Manhattan Style Comes to the Hill

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By Amy Argetsinger and Roxanne Roberts
Friday, October 17, 2008

Sarah Jessica Parker was in D.C. yesterday scouting locations for HBO's "Washingtonienne" pilot. She's not playing the infamous Capitol Hill sex blogger but is executive-producing a TV series inspired by Jessica Cutler-- without the raunch or the blog or, apparently, much of Cutler.

"We don't want to tell Jessica's story because it's been told," Parker said yesterday. "We want a good show about Washington that's all about ambition and belief in government, what it is to be a young woman in what is traditionally thought to be a man's town."

Cutler, a low-level aide to then-Sen. Mike DeWine of Ohio, became a sensation in 2004 when she was fired for writing "The Washingtonienne," an explicit sex Web diary. A book quickly followed, but Cutler got embroiled in a bitter, ongoing lawsuit with former Hill staffer Robert Steinbuch, who sued her for dishing about their sex life. Now 30 and living in N.Y.C., Cutler has filed for bankruptcy.

The HBO series is "extremely loosely" based on the book, said Parker, who optioned the rights for it as her "jumping-off point" for a tale of three 28-year-olds working on the Hill: intern Jackie, her college pal April and workaholic Laura, a conservative, small-town girl. The only character with any hint of Cutler is Jackie, who fails in New York and flees to D.C., landing on April's doorstep. "She's kind of floating, not focused like the others," Parker said. "She doesn't understand the protocol of the city. Her moral compass is a little different."

Parker told us she's heavily involved ("It's my baby, definitely") and is still sweating script details. She's got a group of Hill insiders advising her (no names, but "they're all smart") and has cast three relative unknowns -- Rachael Taylor, Amanda Walsh and Bitsie Tulloch-- as the leads. Comparisons to "Sex and the City" are inevitable; Parker said this show will focus more on the women's work, power and ambition.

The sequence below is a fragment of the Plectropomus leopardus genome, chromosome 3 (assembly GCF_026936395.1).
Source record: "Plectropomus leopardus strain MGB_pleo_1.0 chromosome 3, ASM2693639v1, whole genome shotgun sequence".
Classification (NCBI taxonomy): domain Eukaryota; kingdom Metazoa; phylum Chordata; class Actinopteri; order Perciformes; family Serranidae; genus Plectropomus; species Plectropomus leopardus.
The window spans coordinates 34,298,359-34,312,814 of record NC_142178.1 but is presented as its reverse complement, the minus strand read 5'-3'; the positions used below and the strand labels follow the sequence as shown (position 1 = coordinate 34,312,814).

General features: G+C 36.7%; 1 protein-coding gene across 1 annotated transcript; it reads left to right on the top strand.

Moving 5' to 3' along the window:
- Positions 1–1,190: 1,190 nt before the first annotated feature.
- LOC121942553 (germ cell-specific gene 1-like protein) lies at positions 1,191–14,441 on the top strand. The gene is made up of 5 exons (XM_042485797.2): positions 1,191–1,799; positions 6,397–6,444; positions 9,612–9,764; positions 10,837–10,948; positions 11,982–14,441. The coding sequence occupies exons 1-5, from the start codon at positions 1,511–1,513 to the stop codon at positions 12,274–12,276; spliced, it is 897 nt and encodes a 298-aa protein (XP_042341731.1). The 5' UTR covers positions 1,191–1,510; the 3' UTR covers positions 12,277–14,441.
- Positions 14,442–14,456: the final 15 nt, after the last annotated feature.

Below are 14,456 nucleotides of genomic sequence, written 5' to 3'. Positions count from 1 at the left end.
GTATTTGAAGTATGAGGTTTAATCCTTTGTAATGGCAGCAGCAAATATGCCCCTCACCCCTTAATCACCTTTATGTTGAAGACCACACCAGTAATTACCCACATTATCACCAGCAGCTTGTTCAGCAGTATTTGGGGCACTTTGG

The pilot shoots in D.C. and Baltimore early next month; if HBO execs like what they see, look for the first 13 episodes to air sometime next year.

LOVE, ETC.

· Separated: David Duchovny, 48, and Téa Leoni, 42, for "several months" now, the actors announced yesterday. He recently left sex-addiction rehab, which led to much speculation about their 11-year marriage. They have two kids.

· Reminiscing: George Hamilton, who told the stars of "The View" yesterday that he had a "relationship" with his stepmother when he was 12. "It was very strange, but it was normal," the leathery actor, 69, said. When the shocked hosts insisted that this was child molestation, he replied, "I was molested? Damn, I'm down for it again." What is this world coming to? If you didn't guess, he's promoting a new memoir.

HEY, ISN'T THAT . . . ?

· Terrence Howard rehearsing with the Howard University marching band on the school's football field Wednesday night. The Oscar nominee (black leather driving cap, black Gucci sneaks, jeans, black sweater) was already set to serve as homecoming grand marshal Saturday; the news that he will also be singing during halftime -- got a new album to promote, you know -- prompted screaming and tears from ecstatic band members. The actor threw himself into the three-hour rehearsal, even asking the band to master a specific new dance step. He stuck around for Q-and-A with the kids later.

THE SOURCE QUOTE

"This song is for the emotionally retarded. Maybe you know some people who fall into that category. God knows I do."

by ERIC GAILLARD -- REUTERS

-- Madonna introducing the song "Miles Away" at a Boston concert Wednesday night, after her rep confirmed that she and director husband Guy Ritchie are divorcing .


© 2008 The Washington Post Company

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